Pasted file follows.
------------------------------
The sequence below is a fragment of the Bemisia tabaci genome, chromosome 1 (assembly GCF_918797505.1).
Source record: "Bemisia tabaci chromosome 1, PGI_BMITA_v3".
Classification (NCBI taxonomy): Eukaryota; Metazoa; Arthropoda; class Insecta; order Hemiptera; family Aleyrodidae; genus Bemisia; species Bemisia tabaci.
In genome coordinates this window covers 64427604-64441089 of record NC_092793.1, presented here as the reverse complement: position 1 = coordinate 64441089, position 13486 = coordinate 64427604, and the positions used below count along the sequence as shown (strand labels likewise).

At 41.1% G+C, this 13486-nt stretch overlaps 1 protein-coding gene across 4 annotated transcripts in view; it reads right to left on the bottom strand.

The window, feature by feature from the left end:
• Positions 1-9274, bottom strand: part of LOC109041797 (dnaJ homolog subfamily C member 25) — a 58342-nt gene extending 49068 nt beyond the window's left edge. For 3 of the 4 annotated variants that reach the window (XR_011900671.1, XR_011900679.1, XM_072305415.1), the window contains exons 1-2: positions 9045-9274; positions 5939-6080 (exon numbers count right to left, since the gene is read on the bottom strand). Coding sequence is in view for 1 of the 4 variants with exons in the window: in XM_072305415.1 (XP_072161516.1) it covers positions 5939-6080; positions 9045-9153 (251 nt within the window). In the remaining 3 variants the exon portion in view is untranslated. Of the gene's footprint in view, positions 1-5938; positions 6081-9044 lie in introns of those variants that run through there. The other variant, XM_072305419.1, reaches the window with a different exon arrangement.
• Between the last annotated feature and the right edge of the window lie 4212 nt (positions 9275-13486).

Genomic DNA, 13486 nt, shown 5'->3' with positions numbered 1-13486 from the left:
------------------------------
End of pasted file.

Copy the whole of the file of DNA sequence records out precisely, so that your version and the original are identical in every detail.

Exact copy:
The sequence below is a fragment of the Bemisia tabaci genome, chromosome 1 (assembly GCF_918797505.1).
Source record: "Bemisia tabaci chromosome 1, PGI_BMITA_v3".
Classification (NCBI taxonomy): Eukaryota; Metazoa; Arthropoda; class Insecta; order Hemiptera; family Aleyrodidae; genus Bemisia; species Bemisia tabaci.
In genome coordinates this window covers 64427604-64441089 of record NC_092793.1, presented here as the reverse complement: position 1 = coordinate 64441089, position 13486 = coordinate 64427604, and the positions used below count along the sequence as shown (strand labels likewise).

At 41.1% G+C, this 13486-nt stretch overlaps 1 protein-coding gene across 4 annotated transcripts in view; it reads right to left on the bottom strand.

The window, feature by feature from the left end:
• Positions 1-9274, bottom strand: part of LOC109041797 (dnaJ homolog subfamily C member 25) — a 58342-nt gene extending 49068 nt beyond the window's left edge. For 3 of the 4 annotated variants that reach the window (XR_011900671.1, XR_011900679.1, XM_072305415.1), the window contains exons 1-2: positions 9045-9274; positions 5939-6080 (exon numbers count right to left, since the gene is read on the bottom strand). Coding sequence is in view for 1 of the 4 variants with exons in the window: in XM_072305415.1 (XP_072161516.1) it covers positions 5939-6080; positions 9045-9153 (251 nt within the window). In the remaining 3 variants the exon portion in view is untranslated. Of the gene's footprint in view, positions 1-5938; positions 6081-9044 lie in introns of those variants that run through there. The other variant, XM_072305419.1, reaches the window with a different exon arrangement.
• Between the last annotated feature and the right edge of the window lie 4212 nt (positions 9275-13486).

Genomic DNA, 13486 nt, shown 5'->3' with positions numbered 1-13486 from the left: